Since Milton’s nasty cold has escalated to the point where he’s now phlegm on feet, a site that does not mesh well with sequins and glitter, he gave our mutual friend and horror film buff, Ulla, his ticket to Joe Dante’s The Hole, our last New York Film Festival screening. She was thrilled with the idea of having the crap scared out of her since this film was shot in 3D. She said, “I’m coming prepared. I’m wearing a diaper.”
The Hole, was attended by a very excited crowd that included director Dante’s collaborator, John Sayles, who wrote the screenplays for Dante directed comedy horror classics, Piranha (the original 1978 version), and The Howling, released in 1981. Dante joined the moderator, Film Comment editor, Gavin Smith, in introducing the film. To further psyche the eager audience, he walked onto the stage wearing his Dolby 3D glasses. Smith followed Dante’s lead and donned his.
During his introductory remarks, Dante, who was born in Morristown, New Jersey in 1946 and grew up in Parsippany, mentioned that he first attended the New York Film Festival in 1965. He did not say what he saw, but he implied that he never imagined that this elitist institution would ever screen one of his films. Ironically, The Hole, was one of the few screenings that sold out well in advance this year illustrating that today’s audience, even in a city as sophisticated as New York, has a much greater appetite for mainstream as opposed to the more marginal-stream fare that the NYFF usually screens. Also, the ticket price for The Hole was a bargain — $12 rather than $20 for most of the other screenings.
The Hole, full of wit and intrigue, is a taut and fun slice of horror-lite. It is not packed with gore nor are buckets of blood spilled, but it has some nice, creepy moments. The tale is about a pair of bored bickering brothers, who have just relocated with their single clueless mother, Susan (Meet the Fockers Teri Polo), from their beloved Brooklyn to a rental home in the town of Bensenville.
The older brother, Dane, is a sullen teenager played by heart-throbby-type Chris Massoglia. He looks a bit like Justin Bieber, if Justin Bieber looked more like a masculine 16-year-old boy than a surfer dude-ette 35-year-old lesbian. The younger brother, Lucas, is a sweet grade schooler, played by scene stealer Nathan Gamble, who delivers some of the film’s best lines. During a moment of rough housing, the boys discover a heavily padlocked door in the floor of the basement that, of course, they must open, or else there would be no film.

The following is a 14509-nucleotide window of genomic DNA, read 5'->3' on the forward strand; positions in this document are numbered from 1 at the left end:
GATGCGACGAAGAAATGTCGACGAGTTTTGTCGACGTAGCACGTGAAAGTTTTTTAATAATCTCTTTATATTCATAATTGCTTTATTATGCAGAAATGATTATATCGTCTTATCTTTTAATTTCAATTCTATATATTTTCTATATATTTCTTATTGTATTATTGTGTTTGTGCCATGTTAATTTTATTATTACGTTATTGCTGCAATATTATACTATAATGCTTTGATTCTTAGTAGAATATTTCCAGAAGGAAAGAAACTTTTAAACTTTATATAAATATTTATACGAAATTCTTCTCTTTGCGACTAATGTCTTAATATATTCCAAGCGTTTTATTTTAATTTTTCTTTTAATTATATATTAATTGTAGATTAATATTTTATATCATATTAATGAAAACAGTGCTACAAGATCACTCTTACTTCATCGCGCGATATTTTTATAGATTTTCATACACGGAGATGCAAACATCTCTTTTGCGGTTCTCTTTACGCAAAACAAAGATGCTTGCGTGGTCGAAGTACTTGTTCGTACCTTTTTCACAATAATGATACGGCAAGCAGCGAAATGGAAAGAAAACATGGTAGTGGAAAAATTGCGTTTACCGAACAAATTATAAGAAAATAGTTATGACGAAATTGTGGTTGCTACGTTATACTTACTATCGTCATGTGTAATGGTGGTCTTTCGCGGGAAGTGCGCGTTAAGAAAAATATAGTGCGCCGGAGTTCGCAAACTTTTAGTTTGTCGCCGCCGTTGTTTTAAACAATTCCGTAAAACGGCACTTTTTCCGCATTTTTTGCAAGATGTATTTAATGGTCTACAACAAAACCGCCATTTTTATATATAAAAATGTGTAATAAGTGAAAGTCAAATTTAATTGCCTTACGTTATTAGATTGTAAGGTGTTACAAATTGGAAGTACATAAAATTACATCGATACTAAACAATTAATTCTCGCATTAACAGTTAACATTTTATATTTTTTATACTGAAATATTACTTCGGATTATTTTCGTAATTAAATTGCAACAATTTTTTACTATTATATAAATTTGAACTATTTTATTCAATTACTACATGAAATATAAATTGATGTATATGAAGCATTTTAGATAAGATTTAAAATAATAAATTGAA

Their new friend, Julie, the yappy Pekinese owning neighbor-girl (the competent Haley Bennett), refers to the boys’ hole as “the passageway to hell,” and she enthusiastically adds that it is “so cool.” This is before she realizes that the hole is full of haunting surprises that will include her.
Screenwriter Mark L. Smith has hit on an intriguing premise, a hole that recognizes the worst fears of anyone that looks into it. Even if Dante does not hammer his audience with gross out clichés, composer Javier Navarette’s eerie music score provides chills and more than a few goose bumps. Bruce Dern, an actor with a reputation for playing memorable whackos, makes a delightful cameo as Crazy Carl, the previous tenant of the boys’ house who is now the resident loon in an abandoned glove factory.
A bit of trivia about the climactic scene at the end – if something about it looks familiar, Dante, who shot the film in Vancouver, BC, recycled the set from James Cameron’s TV series, Dark Angel, which ran from 2000-2002.
Overall, The Hole is a family-friendly production and would be a very good “starter” horror film for children under ten. Older kids will probably be intrigued by the hole itself. As a certified case of arrested development, I certainly was.
Afterward, Dante, gave very generous Q&A, reflecting how horror, which was always considered grade B cinema in his youth, remains one of the most popular and successful genres today. He said his influences for this film were Alfred Hitchcock’s Dial M for Murder and Italian filmmaker and fright master, Mario Bava.
Even though The Hole won the inaugural 3D Persol award at the Venice Film Festival in 2009, Dante claimed that he would have preferred if it had been shot with RealD 3D technology, but due to budgetary constraints, he was forced to settle for Dolby 3D. His likely third choice was probably No 3D. His issue with Dolby 3D is that he thinks it looks darker, but to our untrained film going eyes we thought it looked fine. He said he made it for around twelve million dollars, a pittance when one considers what Hollywood produced 3D films cost. The Hole has yet to find US distribution, but it has opened in Europe.
While I was writing this post, Milton called to say that he felt so ill on Saturday and was coughing so violently, he was wondering if he had tuberculosis. He slept heavily through Sunday, when he woke feeling both considerably better and ravenous. Therefore, he ate an entire pie – the new cure for the common cold.